A new study has revealed that extinction rates for plants and animals are currently 1,000 times higher than they were before humans arrived. The rate is so high, in fact, that the planet hasn’t seen anything like it since the dinosaurs were wiped out in a mass extinction event 65 million years ago. If we don’t take measures to address the situation, the lead scientist for the project, biologist Stuart Pimm of Duke University, says that we are heading for a sixth mass extinction.
The study was published in the journal Science by a team of seven scientists. It focuses on the annual rate of extinctions per one million species rather than the number of species lost each year. This allows scientist to compare extinction rates from different periods in the earth’s history with the aid of fossil records and DNA evidence.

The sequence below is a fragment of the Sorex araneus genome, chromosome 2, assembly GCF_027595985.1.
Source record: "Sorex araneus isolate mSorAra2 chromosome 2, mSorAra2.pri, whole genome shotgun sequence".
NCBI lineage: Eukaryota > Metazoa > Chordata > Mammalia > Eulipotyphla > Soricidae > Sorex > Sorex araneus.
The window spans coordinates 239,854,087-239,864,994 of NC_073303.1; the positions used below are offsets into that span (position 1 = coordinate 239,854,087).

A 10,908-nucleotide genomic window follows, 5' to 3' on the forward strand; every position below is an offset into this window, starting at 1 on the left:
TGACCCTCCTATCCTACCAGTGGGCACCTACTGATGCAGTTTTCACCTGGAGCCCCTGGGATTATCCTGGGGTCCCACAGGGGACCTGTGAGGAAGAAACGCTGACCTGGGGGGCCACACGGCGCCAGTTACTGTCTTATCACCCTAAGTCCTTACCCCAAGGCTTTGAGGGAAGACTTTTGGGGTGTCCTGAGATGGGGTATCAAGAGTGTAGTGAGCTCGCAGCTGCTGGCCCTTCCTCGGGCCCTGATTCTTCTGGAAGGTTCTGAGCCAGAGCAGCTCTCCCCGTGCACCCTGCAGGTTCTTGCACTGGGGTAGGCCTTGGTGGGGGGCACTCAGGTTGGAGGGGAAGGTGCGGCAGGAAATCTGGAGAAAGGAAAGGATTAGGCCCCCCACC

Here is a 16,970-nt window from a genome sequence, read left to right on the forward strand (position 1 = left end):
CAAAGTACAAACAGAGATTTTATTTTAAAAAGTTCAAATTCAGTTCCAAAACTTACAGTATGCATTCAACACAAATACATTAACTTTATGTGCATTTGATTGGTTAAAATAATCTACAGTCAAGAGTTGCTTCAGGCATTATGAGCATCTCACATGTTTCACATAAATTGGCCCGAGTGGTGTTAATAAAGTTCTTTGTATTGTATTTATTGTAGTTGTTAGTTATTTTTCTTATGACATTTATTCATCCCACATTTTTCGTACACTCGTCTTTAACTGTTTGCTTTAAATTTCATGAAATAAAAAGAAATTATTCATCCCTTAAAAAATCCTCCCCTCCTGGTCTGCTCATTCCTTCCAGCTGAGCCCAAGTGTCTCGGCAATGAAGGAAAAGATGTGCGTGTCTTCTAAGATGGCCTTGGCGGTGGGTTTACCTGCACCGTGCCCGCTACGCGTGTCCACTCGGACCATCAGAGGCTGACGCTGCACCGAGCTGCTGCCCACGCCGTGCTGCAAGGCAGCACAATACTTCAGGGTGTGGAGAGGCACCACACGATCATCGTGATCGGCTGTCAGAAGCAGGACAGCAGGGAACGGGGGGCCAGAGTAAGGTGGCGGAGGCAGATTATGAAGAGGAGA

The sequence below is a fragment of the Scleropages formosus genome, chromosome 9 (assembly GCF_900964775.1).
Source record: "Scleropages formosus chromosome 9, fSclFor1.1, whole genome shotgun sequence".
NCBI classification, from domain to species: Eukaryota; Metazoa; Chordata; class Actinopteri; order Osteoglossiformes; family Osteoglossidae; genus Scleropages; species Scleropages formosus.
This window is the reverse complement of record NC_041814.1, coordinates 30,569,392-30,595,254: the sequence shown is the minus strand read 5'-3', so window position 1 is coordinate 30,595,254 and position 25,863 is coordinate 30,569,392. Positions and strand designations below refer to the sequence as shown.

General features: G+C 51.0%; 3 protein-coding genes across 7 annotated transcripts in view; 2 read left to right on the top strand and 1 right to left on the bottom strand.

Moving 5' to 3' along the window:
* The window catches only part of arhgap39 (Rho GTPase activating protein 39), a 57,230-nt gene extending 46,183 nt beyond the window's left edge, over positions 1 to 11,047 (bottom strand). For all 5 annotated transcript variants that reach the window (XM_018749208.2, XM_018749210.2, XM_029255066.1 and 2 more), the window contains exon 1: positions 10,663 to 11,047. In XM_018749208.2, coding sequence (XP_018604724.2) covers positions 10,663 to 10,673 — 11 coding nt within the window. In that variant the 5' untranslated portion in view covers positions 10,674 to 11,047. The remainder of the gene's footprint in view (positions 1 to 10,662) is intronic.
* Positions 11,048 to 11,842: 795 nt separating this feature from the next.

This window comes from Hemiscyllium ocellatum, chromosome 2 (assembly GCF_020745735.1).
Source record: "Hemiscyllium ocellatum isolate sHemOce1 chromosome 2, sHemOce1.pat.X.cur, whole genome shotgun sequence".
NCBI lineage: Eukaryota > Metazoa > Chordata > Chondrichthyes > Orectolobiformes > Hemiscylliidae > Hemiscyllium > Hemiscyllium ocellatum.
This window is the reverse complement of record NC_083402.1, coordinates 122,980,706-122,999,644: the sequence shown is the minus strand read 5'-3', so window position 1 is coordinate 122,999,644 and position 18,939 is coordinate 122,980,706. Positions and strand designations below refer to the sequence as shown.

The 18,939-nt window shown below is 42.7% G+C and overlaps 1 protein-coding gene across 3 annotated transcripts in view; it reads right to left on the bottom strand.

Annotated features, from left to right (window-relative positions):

Revisiting a report that Dr Pimm worked on in 1995, the team discovered new data which showed that past figures were incorrect and the prehuman extinction rate was actually only 0.1 species per million per year, not one per year as previously believed. Currently, the extinction rate is between 100 and 1,000 species per million per year. The team points the finger at climate change, habitat destruction, invasive species and overfishing as the primary causes of such an elevated rate.
Knowing the causes gives us hope, claims Pimm. With the aid of modern technology and as an interim measure, we can identify and monitor at-risk species and work to protect them, either through habitat protection, modifying our behavior in cases of overharvesting, and working on captive breeding programs. These won’t halt the larger issue of climate change though, and without action on that front, we may just end up joining the queue for mass extinction along with everything else.